- Q: Oh, that sounds like a good reason not to use them. And what about the sports terms that have a sexual meaning? Can you share some of them with us, so we know what kind of words will be found in the book?
A: Okay, here are a few examples. In archery, there is the term “kisser,” which is a plastic button or a tied-on knot of thread designed to be felt by the archer’s lips at full draw. It helps to keep the head straight, and is used to indicate vertical distance. In sexual terms, a “kisser” is one who kisses. In curling there is the term “rocks,” which is the rounded granite stone, thrown by the curlers during the game. In sex-speak, “rocks” is a slang term that refers to the testicles, especially when engorged; and, it means to reach orgasm, described albeit physiologically incorrect, as “getting one’s rocks off”. Here’s a term that demonstrates how an aspect of sport’s became a part of the culture, in a past time. FL was an abbreviation for Federal League, which was a major baseball league from 1914 to 1915. But it also stood for “French Letter,” an old term used by soldiers in the two World Wars, for a condom. I’ll share one more, “block” and “blocking”. In football, this is when a player obstructs another player with their body, pushing the opponent back or preventing movement beyond the blocker. In sexual slang, this is short for a “cock-block,” or one who blocks the way for another to connect sexually with a prospective partner for sexual activity.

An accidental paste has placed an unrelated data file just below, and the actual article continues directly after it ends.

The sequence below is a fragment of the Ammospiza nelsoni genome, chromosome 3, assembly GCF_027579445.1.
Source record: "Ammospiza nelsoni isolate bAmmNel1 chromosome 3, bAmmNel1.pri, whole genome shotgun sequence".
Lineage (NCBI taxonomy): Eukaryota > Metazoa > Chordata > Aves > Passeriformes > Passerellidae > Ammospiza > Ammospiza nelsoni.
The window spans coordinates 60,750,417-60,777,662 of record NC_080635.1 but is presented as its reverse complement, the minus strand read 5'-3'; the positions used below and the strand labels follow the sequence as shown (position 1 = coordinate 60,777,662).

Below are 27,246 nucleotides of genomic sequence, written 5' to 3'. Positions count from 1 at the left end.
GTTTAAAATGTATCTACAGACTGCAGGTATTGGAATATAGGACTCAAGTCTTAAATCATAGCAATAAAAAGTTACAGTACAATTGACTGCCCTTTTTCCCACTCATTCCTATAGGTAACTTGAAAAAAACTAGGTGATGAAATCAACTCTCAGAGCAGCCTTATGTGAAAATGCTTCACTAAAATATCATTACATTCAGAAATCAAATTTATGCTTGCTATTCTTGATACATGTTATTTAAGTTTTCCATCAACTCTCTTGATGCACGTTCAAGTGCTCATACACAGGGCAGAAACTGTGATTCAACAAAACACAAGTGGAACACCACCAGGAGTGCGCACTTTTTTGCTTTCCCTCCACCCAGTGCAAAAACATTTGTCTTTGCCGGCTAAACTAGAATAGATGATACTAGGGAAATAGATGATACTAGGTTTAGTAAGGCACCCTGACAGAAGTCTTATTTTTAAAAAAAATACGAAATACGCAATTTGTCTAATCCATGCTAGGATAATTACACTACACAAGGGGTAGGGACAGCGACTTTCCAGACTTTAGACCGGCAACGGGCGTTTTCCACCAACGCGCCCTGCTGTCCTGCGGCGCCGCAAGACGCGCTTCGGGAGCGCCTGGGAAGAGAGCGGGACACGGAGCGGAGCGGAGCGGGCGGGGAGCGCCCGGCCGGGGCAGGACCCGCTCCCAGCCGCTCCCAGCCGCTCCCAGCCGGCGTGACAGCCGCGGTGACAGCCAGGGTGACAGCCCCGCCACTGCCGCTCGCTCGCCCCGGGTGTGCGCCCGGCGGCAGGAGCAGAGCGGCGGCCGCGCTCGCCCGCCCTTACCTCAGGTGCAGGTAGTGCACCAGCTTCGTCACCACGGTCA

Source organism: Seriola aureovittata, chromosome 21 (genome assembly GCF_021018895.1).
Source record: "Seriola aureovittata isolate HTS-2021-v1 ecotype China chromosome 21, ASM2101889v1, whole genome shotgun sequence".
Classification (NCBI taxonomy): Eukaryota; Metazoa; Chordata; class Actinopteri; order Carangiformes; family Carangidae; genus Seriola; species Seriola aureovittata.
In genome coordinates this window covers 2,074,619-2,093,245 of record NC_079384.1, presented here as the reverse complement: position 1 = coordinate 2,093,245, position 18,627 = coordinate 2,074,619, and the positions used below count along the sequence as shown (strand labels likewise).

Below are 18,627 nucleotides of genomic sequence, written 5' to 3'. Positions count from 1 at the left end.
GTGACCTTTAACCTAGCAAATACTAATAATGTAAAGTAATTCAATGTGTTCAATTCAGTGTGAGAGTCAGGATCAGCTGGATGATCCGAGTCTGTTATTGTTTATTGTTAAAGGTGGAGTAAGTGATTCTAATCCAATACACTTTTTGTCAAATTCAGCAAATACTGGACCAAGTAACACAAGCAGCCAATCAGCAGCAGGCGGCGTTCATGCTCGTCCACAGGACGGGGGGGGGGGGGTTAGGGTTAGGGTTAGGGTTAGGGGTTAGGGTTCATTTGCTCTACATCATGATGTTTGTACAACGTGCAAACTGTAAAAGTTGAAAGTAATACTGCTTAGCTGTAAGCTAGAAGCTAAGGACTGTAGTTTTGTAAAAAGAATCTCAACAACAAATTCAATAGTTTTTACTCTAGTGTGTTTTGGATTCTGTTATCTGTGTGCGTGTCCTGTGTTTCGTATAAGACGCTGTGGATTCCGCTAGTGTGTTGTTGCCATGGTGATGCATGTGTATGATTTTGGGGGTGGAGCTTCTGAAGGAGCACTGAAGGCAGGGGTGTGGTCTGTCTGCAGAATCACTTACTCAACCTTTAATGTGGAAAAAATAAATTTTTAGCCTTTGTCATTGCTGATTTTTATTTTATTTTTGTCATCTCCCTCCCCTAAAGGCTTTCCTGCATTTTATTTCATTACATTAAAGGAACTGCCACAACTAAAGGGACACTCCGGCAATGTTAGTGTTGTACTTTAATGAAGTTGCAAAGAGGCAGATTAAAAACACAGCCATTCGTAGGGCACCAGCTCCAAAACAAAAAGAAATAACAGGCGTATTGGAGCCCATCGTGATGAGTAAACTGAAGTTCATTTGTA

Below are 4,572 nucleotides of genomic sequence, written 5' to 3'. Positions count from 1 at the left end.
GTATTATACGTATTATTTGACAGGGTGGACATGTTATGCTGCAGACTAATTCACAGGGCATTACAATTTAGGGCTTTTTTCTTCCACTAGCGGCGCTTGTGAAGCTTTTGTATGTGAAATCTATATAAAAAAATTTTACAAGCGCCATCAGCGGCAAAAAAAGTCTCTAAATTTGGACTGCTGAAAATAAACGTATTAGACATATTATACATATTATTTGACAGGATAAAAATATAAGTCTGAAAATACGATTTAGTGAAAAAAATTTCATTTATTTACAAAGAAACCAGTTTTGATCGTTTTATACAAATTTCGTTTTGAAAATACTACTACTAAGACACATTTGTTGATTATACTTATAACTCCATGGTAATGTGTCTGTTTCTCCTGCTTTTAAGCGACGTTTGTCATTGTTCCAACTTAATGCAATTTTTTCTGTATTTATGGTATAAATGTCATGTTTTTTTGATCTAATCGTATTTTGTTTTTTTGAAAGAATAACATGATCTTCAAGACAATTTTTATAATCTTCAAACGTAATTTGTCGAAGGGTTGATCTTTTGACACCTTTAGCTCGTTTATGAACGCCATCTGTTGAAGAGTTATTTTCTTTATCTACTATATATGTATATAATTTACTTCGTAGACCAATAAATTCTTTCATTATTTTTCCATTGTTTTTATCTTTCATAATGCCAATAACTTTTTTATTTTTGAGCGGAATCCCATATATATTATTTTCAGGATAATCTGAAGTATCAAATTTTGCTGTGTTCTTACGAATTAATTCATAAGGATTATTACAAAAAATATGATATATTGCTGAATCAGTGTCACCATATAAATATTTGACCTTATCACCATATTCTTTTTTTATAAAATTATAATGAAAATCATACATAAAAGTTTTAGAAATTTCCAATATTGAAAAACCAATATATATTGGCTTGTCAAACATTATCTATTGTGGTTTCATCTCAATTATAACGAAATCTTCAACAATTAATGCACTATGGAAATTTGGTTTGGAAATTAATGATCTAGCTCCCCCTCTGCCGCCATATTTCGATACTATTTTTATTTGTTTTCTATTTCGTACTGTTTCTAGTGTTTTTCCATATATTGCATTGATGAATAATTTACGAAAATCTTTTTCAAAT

- Q: You also have listed in your table of contents a chapter called “A sexologist Looks Ahead”. What is that all about?
A: That is a fun section that I decided to add, which lists a bunch of sport’s terms, from those same thirty-five sports that I could not find in English-speaking slang lists. These sport’s terms seemed most likely to eventually succeed as being accepted into our sexual urban nomenclature. They just seemed so obvious, I had to add them. Also, in this section, I had a lot of fun analyzing each of the sports that have additional sexual aspects, which did not come up as terms. These address particular rules, qualities, or attributes of the game, which had additional sexual emphasis, and are written as a doctor might make notes when speaking with a client in session, which may be discussed or later analyzed by the clinician.
- Q: Perhaps just as interesting as the body of the work, you list even more sexual terms in the back of the book. Can you tell us about those? And, which of those sports you write about has the most sexual terms?
A: The list of additional slang words are similes, euphemisms, homographs, and homonyms, of sexual names for both male and female genitalia and sexual interactions. There are literally thousands of words listed that have been used in urban or street usage, from English-speaking countries. And to answer your last question, Hurling was the winner, with 72% – that is, out of its 25 sports terms 18 also have a sexual meaning. On the average, of the thirty-five sports I explored, about one-quarter of their terms average out to also be sexual terms.
Thank you so much for explaining your book, Sticks & Balls. It seems destined to be an obvious read for anyone interested in sex and sports.